CARSON CITY — Gov. Brian Sandoval said Tuesday he disagrees with Attorney General Adam Laxalt’s proposal to eliminate the commerce tax.
Sandoval responded to a report in the Nevada Independent that Laxalt, expected to announce a bid for governor in the coming weeks, wants to repeal the levy sought by Sandoval and approved with some Republican support in 2015.
“I think it is going to hurt kids. I think it is going to hurt teachers. I think it is going to hurt parents,” he said in response to a question after the Board of Examiners meeting. “It would hurt our K-through- 12 system.”
Sandoval said the tax on businesses with gross revenues that exceed $4 million annually will bring in $391 million over the current two-year budget, every dollar of which is going directly to public education, from Zoom schools to autism programs.
Nevada has the highest level of employment in the history of the state, and unemployment is the lowest since the recession, he said.
“It has not hurt our ability to recruit great companies to this state,” Sandoval said. “The companies have said they thought it was good that it is all going to the benefit of their employees and their families. Certainly, they want a good education system, because that translates into a strong workforce.”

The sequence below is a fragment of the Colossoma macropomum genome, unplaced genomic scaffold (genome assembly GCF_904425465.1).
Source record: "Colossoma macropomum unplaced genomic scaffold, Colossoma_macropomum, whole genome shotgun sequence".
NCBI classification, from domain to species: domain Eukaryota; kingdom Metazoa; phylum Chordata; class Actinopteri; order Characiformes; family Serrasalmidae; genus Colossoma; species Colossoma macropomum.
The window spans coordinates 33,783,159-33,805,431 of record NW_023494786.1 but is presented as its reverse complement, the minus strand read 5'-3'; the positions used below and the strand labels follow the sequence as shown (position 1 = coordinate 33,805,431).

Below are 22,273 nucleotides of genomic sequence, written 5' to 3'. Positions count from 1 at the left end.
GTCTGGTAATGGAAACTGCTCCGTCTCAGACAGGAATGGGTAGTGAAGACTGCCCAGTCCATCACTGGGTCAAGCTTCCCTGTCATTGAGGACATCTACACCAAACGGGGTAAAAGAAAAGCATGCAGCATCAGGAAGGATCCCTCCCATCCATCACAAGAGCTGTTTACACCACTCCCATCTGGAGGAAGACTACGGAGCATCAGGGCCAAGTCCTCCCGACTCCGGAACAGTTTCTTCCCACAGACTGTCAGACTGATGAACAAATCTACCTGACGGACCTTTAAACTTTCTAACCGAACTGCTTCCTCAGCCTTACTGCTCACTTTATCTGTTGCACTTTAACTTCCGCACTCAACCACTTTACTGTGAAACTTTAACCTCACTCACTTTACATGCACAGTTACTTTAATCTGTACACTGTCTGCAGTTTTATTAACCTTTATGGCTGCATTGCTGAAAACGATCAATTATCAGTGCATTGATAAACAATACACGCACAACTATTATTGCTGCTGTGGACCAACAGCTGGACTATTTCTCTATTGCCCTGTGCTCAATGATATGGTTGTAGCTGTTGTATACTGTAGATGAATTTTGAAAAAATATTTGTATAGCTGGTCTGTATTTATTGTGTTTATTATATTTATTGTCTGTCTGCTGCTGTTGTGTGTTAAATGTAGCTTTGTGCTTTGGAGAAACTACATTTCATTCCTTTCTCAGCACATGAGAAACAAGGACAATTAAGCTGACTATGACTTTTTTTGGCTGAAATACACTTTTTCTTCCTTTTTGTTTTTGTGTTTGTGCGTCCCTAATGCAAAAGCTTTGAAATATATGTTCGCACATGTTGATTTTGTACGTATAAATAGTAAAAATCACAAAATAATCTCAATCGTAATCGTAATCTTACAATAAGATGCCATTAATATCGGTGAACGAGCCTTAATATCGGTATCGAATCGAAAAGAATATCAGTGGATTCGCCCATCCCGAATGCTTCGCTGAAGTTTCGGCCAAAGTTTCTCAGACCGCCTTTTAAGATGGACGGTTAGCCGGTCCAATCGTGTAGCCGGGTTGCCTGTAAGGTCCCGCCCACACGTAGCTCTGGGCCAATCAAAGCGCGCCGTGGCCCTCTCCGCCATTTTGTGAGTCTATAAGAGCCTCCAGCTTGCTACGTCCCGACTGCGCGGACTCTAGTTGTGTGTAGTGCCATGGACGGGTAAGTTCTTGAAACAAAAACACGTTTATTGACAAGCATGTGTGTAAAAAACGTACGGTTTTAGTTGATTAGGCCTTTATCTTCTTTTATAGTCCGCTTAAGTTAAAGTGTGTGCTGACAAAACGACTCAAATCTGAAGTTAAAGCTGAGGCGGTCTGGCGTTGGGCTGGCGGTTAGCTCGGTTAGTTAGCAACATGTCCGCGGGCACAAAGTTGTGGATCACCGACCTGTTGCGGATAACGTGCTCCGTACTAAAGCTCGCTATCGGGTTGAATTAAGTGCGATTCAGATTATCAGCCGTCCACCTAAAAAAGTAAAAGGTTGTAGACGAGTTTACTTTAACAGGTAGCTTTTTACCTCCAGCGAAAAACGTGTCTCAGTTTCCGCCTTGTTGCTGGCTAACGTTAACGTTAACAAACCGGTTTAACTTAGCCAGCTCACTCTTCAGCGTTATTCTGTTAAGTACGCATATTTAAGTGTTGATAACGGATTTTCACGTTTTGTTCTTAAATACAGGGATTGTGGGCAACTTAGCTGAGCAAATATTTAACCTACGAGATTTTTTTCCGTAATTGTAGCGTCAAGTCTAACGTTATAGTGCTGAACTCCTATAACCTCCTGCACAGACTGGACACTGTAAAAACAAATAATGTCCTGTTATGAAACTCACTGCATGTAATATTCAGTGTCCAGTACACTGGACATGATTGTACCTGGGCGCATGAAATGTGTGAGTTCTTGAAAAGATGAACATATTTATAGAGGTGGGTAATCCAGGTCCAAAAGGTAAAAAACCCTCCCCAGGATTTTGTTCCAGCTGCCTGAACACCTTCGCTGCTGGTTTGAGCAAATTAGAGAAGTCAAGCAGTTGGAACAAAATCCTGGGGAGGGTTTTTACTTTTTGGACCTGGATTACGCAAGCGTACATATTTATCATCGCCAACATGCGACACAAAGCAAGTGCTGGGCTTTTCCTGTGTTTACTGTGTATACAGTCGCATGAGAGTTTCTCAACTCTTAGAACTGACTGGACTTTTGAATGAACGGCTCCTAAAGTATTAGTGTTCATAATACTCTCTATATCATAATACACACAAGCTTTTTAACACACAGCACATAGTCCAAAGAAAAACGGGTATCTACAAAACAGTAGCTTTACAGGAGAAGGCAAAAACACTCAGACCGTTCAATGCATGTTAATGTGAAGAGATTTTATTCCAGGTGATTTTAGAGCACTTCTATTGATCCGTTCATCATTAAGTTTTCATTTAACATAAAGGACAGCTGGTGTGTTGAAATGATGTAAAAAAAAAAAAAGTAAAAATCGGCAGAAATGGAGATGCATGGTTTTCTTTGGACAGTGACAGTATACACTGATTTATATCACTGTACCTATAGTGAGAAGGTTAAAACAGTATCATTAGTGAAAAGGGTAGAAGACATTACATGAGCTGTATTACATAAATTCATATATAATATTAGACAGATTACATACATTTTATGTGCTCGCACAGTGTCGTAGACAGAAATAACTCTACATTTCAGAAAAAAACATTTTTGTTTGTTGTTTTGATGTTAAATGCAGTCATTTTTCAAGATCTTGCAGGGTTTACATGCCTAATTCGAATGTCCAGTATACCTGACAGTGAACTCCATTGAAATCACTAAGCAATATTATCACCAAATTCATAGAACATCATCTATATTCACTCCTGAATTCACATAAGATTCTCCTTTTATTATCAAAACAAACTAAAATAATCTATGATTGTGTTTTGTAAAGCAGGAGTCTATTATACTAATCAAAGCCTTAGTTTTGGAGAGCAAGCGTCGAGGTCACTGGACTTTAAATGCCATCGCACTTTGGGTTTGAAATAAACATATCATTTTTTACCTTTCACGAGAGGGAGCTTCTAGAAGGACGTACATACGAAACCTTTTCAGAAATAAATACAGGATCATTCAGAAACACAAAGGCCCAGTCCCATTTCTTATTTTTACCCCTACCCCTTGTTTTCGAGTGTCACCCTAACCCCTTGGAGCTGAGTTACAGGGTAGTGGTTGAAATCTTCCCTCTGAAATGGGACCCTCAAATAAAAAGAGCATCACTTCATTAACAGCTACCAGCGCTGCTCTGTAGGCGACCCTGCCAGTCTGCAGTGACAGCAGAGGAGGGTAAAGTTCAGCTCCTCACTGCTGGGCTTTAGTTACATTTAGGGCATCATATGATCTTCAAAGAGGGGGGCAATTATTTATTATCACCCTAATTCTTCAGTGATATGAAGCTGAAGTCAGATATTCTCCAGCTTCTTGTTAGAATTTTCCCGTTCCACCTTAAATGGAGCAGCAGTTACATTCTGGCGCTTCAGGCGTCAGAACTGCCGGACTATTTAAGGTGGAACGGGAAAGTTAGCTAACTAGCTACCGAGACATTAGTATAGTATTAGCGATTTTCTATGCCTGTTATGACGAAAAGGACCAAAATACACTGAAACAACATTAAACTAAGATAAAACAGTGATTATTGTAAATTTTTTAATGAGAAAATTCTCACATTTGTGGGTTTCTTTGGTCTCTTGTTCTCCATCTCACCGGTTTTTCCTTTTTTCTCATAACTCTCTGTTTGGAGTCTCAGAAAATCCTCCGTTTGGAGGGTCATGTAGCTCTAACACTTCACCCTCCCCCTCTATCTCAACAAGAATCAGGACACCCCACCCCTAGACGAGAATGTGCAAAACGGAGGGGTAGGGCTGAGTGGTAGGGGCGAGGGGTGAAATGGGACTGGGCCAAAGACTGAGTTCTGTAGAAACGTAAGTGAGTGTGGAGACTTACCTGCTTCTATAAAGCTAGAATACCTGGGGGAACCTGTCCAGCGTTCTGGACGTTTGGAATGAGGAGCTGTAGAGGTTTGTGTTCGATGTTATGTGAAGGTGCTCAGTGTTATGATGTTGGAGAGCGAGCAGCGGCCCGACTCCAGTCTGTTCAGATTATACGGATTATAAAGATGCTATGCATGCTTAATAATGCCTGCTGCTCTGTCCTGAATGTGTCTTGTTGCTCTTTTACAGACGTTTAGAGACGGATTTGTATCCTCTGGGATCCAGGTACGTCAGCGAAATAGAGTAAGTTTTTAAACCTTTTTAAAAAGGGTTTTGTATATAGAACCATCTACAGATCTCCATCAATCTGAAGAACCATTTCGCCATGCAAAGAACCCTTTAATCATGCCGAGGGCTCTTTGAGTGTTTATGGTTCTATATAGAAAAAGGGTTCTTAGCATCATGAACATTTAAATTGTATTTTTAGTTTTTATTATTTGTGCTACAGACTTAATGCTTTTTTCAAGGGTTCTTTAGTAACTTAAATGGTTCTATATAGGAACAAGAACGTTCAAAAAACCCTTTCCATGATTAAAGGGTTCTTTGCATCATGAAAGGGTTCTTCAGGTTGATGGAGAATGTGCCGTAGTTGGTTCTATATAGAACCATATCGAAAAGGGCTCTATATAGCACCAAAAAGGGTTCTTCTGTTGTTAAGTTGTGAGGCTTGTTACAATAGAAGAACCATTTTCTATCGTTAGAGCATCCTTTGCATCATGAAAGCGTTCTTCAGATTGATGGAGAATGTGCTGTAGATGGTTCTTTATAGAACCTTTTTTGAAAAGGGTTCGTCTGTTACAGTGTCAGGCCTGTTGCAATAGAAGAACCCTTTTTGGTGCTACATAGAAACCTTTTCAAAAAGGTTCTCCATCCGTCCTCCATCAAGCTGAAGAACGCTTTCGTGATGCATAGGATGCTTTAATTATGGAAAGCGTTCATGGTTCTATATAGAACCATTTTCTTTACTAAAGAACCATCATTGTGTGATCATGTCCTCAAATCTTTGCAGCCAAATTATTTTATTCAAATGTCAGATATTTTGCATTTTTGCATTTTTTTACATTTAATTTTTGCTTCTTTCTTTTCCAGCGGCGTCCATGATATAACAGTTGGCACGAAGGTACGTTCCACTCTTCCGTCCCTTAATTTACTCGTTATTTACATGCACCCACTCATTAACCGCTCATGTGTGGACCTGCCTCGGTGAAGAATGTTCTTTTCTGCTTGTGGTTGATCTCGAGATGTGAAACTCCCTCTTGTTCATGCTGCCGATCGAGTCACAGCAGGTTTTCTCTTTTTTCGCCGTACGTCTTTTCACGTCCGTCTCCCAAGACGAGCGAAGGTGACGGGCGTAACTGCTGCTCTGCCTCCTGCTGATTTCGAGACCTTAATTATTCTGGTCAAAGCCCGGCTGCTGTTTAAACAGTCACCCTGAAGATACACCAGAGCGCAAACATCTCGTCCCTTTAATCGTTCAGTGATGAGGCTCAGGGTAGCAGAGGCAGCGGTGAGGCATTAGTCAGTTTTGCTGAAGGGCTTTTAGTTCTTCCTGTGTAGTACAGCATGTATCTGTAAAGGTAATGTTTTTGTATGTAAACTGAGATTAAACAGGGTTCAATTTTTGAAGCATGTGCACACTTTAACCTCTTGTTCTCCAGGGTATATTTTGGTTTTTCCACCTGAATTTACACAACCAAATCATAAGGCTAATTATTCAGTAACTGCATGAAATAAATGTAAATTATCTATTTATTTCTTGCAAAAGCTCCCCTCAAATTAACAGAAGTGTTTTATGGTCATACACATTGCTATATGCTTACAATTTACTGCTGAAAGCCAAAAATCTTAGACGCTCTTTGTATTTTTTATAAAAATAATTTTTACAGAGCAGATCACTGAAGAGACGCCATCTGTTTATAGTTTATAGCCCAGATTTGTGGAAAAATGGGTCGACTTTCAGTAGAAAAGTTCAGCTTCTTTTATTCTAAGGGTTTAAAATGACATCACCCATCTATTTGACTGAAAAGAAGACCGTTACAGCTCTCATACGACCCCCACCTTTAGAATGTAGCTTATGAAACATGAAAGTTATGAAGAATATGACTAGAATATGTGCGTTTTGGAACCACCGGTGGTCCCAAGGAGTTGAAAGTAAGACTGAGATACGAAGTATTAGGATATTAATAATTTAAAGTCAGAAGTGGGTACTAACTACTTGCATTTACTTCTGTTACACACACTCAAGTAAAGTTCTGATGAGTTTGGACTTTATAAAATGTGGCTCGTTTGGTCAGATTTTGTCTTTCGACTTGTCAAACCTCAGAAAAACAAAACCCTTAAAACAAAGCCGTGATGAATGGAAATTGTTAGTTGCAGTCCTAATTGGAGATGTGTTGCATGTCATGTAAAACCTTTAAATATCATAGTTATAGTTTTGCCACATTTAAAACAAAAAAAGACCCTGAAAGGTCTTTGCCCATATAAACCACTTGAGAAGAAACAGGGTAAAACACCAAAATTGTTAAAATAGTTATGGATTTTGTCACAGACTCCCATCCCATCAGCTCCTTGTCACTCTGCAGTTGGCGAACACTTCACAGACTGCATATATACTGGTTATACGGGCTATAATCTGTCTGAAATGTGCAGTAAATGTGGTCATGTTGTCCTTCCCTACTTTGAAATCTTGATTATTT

With one exception, Sandoval said he has not personally received criticism of the commerce tax from those businesses required to pay it.
Controller Ron Knecht and former Las Vegas City Councilman Bob Beers filed a referendum petition this summer to repeal the tax. The petition needs 112,544 signatures of registered voters to get on the ballot in November 2018.
Sandoval said he has not endorsed a candidate in the Republican primary for governor, but he did say he believes Laxalt is qualified for the job. The only Republicans to announce so far are state Treasurer Dan Schwartz and Las Vegas bike shop owner Jared Fisher.
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